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A temperature difference of 27degC between Honiara and Dunedin was just one of the noticeable changes for a Mosgiel policeman on the beat in the South Pacific.
Senior Sergeant Darryl Lennane returned late last month from a seven-month posting to the Solomon Islands, saying "it was a great experience".
New Zealand police officers have the opportunity to apply for overseas deployment, including working as part of the Regional Assistance Mission to Solomon Islands (Ramsi).
Ramsi is a partnership between the Solomon Islands Government and 15 Pacific countries, including New Zealand.
Snr Sgt Lennane said his Honiara-based role was one of mentoring, training and advising local police.
"In the old days it was doing the job for the locals, then doing the job with the locals, and now it is a case of mentoring with the locals."
Local police resources were limited, presenting challenges for officers.
"Resources are extremely tight - they don't have many vehicles and many of those aren't running. There is often no petrol for vehicles or for boats to go to other islands and investigate crime. Resources-wise, they are really stretched."
Officers dealt with similar offending to that seen in New Zealand - alcohol, difficulties with unemployed youth and street violence.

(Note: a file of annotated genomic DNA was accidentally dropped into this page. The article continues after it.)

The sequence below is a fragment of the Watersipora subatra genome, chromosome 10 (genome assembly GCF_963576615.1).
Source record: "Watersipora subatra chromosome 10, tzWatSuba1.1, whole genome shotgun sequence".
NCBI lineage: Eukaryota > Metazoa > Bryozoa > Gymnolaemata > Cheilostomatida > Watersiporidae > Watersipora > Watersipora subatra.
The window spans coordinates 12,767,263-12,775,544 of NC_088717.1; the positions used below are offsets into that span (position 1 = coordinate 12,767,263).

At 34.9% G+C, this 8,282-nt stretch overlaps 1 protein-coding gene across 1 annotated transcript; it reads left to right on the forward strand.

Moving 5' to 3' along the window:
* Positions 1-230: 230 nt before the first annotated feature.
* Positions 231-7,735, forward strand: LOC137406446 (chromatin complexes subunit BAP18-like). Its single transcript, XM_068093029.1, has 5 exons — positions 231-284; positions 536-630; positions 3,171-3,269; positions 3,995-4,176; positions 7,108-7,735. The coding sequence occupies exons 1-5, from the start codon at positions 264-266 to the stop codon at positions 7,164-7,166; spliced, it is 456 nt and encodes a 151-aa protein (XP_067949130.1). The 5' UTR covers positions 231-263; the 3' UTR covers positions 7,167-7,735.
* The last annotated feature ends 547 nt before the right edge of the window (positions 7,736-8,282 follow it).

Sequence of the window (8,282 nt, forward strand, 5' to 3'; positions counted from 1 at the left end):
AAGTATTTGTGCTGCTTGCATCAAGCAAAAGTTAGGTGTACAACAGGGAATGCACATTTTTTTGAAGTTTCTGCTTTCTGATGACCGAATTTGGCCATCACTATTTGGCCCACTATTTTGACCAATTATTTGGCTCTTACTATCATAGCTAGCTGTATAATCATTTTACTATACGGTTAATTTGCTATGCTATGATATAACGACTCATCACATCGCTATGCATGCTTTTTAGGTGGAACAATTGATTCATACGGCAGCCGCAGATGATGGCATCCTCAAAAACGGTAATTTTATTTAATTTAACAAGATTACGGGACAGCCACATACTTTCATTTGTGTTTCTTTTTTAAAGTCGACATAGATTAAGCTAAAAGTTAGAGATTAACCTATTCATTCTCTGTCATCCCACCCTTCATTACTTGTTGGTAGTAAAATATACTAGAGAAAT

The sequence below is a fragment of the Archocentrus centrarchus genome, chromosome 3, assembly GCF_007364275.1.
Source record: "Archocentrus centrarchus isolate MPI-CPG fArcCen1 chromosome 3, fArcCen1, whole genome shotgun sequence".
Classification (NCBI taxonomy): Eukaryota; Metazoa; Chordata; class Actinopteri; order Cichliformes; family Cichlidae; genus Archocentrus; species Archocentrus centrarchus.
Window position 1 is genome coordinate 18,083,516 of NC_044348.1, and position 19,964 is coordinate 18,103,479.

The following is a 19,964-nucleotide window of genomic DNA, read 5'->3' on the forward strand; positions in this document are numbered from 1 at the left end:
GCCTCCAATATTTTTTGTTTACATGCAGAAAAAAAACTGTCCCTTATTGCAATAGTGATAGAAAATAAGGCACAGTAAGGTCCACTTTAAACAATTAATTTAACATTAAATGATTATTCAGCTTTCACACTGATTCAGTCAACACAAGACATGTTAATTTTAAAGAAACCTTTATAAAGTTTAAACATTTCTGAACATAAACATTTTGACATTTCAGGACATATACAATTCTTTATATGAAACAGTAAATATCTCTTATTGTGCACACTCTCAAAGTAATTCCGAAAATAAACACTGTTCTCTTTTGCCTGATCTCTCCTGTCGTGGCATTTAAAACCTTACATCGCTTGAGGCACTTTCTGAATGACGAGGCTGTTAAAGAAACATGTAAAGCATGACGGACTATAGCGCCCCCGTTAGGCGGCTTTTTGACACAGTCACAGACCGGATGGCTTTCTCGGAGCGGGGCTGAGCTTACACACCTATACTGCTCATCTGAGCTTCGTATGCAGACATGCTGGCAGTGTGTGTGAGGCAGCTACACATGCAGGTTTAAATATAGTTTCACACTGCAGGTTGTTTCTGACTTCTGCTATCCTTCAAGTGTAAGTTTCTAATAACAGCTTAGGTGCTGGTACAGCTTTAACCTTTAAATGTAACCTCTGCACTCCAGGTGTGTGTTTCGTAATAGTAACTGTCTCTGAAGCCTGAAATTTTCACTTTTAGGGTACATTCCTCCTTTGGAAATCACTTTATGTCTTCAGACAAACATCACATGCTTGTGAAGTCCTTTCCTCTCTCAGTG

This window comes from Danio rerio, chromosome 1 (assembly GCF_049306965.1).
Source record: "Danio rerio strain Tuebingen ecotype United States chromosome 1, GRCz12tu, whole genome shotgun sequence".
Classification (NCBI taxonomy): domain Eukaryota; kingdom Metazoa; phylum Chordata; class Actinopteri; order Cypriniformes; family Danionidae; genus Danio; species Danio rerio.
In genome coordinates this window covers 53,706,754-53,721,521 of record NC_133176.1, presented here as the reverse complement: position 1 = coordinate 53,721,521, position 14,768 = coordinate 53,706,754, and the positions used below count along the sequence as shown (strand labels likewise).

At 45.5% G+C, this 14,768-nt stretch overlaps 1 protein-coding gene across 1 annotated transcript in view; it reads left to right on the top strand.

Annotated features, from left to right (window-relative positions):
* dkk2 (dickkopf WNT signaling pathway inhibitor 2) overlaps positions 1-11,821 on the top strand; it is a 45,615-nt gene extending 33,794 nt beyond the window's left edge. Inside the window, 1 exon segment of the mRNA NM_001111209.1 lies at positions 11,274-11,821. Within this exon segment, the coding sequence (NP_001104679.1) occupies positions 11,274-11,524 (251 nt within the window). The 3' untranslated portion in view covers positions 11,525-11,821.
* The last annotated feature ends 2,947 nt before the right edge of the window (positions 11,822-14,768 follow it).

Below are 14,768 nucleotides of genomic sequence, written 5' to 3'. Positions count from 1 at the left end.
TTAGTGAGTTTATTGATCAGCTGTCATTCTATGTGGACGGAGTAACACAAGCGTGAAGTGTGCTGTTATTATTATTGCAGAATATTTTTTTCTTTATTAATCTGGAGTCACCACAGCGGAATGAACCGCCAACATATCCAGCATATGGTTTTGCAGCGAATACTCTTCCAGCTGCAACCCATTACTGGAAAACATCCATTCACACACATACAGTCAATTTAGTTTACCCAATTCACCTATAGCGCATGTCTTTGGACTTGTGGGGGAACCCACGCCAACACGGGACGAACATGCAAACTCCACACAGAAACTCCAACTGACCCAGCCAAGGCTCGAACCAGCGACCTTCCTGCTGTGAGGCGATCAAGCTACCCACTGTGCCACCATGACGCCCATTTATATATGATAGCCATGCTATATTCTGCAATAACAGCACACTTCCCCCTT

However unlike New Zealand, police in the islands had fewer problems with burglaries and thefts, he said.
During his time the island hosted the Duke and Duchess of Cambridge, and the Oceania Football Confederation tournament.
Foreign police and army forces were based in the grandly titled Guadalcanal Beach Resort, a beachfront compound.
Surrounded by barbed wire and protected by security guards, the beachfront location did not lend itself to swimming, due to the presence of large crocodiles.
A typical week's work was often between 40-50 hours, Monday-Friday, with officers taking turns to be part of an immediate response team to respond to any public disorder jobs.
For off-duty officers, the island offered some unique sites, and was famous for its diving to WW2 wrecks.
"Some of the wrecks, such as a Japanese submarine, you can snorkel over in a harbour over there."
He also visited Henderson Field, a former military airfield on Guadalcanal, where visitors can see the remains of Japanese aircraft, "and there are big bomb craters all over the islands".